Generally, you wouldn’t think you could have pets on campus. But that’s changing, especially for students in family housing or undergrads who opt for animal-friendly dorms. If you’re returning to college for a graduate degree or just have a young family that you want to live on campus with, you may be able to bring your current pet.
Here’s what you need to know about bringing a pet to live with you on campus.
Fido May Limit Your Options
You may find that bringing your best friend limits your lodging options. There may be special sections of dorms that are pet-friendly, and other sections that aren’t. If you don’t have a pet yet, find out about availability of the pet-friendly options first.
You may decide to wait to purchase your pet once you are on campus and know exactly where you’ll be living. You can always pick your pet after you know you can get the housing you want.
Always ask if bringing your pet means you’ll have to choose a single occupancy dorm room. Shared dorm rooms may not allow pets, which means you may have to spend more to upgrade to a pet-friendly room.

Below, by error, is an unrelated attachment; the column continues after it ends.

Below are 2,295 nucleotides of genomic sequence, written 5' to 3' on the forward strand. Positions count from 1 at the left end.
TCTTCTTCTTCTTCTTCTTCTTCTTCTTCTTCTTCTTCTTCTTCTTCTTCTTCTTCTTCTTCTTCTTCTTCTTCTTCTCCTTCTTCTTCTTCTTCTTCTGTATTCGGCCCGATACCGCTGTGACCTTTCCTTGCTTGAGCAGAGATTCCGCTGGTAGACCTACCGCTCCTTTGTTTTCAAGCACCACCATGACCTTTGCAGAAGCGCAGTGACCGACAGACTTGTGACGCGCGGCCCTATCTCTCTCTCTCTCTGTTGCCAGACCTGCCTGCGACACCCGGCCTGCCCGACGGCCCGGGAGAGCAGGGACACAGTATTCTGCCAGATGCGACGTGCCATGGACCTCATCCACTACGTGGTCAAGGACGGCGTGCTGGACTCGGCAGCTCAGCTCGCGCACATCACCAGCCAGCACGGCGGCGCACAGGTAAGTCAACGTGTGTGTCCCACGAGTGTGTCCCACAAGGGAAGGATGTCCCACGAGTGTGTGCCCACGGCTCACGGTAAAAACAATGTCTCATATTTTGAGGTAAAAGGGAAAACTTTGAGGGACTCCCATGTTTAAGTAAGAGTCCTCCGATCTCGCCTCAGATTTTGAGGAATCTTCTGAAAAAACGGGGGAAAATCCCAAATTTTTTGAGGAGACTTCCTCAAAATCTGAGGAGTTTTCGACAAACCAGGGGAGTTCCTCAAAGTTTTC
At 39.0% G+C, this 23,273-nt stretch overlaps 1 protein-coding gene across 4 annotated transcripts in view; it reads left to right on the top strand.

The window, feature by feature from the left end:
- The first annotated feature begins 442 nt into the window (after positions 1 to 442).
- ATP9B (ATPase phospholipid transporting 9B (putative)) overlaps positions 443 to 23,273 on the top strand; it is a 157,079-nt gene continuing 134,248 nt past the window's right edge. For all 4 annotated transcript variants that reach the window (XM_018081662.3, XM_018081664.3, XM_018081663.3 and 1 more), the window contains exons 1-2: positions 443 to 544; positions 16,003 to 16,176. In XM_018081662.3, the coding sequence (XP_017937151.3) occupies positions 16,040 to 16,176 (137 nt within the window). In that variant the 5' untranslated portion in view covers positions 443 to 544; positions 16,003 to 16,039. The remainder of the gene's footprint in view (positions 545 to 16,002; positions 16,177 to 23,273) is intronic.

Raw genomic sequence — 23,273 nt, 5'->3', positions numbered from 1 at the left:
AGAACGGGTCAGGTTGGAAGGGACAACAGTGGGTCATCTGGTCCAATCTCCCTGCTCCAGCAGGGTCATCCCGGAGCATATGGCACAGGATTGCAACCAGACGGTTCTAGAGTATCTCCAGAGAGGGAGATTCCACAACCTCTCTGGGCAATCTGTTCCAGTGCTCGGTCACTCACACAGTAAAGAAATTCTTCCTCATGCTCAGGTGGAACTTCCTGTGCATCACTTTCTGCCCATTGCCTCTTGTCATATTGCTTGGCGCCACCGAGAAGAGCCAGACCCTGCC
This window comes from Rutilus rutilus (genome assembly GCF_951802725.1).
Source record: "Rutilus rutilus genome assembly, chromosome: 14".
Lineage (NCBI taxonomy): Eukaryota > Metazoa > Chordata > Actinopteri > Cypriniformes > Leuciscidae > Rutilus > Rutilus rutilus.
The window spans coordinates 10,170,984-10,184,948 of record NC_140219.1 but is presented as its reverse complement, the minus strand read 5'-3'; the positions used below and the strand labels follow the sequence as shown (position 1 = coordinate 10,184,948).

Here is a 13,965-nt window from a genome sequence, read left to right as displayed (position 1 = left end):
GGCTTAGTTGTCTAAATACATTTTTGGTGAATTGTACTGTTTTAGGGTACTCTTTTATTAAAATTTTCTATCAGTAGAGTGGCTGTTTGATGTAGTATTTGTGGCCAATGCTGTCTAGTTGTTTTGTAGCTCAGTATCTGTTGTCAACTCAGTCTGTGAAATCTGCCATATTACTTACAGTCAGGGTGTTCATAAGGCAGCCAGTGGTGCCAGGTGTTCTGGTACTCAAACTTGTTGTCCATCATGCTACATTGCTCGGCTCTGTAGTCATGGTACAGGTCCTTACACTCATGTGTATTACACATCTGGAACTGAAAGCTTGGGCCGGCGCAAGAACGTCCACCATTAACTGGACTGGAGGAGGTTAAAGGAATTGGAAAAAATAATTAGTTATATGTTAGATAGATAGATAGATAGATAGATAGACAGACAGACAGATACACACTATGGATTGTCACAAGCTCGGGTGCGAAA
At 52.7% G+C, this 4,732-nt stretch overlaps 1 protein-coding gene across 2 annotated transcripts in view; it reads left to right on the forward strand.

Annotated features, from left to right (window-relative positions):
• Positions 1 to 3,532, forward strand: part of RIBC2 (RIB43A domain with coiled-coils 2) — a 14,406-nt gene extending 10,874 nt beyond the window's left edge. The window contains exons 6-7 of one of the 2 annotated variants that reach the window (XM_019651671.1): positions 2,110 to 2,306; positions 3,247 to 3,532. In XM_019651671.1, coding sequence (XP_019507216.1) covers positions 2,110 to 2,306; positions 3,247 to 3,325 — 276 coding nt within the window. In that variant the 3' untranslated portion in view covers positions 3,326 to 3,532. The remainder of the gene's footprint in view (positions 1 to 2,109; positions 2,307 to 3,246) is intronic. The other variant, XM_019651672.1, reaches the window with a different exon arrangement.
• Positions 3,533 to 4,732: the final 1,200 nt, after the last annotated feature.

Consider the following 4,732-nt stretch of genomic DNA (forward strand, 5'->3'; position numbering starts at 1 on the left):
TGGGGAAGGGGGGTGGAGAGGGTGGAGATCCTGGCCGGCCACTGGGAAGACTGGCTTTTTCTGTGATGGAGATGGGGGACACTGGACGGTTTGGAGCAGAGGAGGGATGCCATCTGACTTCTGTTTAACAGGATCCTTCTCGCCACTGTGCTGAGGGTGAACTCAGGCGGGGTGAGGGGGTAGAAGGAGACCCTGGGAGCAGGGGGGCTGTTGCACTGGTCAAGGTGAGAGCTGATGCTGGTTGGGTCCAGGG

Pet policies vary quite a bit when it comes to the size and weight of the pet involved. Some schools stick more to the caged pet variety such as gerbils, hamsters and white rats. That can vary; some rodents may be allowed but not others.
Other schools may allow cats while not allowing dogs. Other schools avoid cats because they generally leave behind more allergens than dogs. Some schools only allow small dogs under 25 pounds.
Be careful to make sure you ask about the policies for the place where you’ll live. On-campus apartments and family housing may have vastly different policies, and required deposits, than traditional dorm rooms.
Be Realistic About Your Schedule and Your Money
Even if you get the go-ahead from school administration, you still need to consider your time and financial commitment. Basic food and medical care can easily run up to $400 per year per cat or dog. Dogs require at least an hour per day of walking, and cats need to time to play and cuddle with you as well.
If you don’t have your pet yet, it may be a better idea to wait until you are in off-campus housing or after you graduate. This way you know where you’re going to live long-term. Some apartments limit pets as well, often using the same criteria: size, weight, and type of animal.
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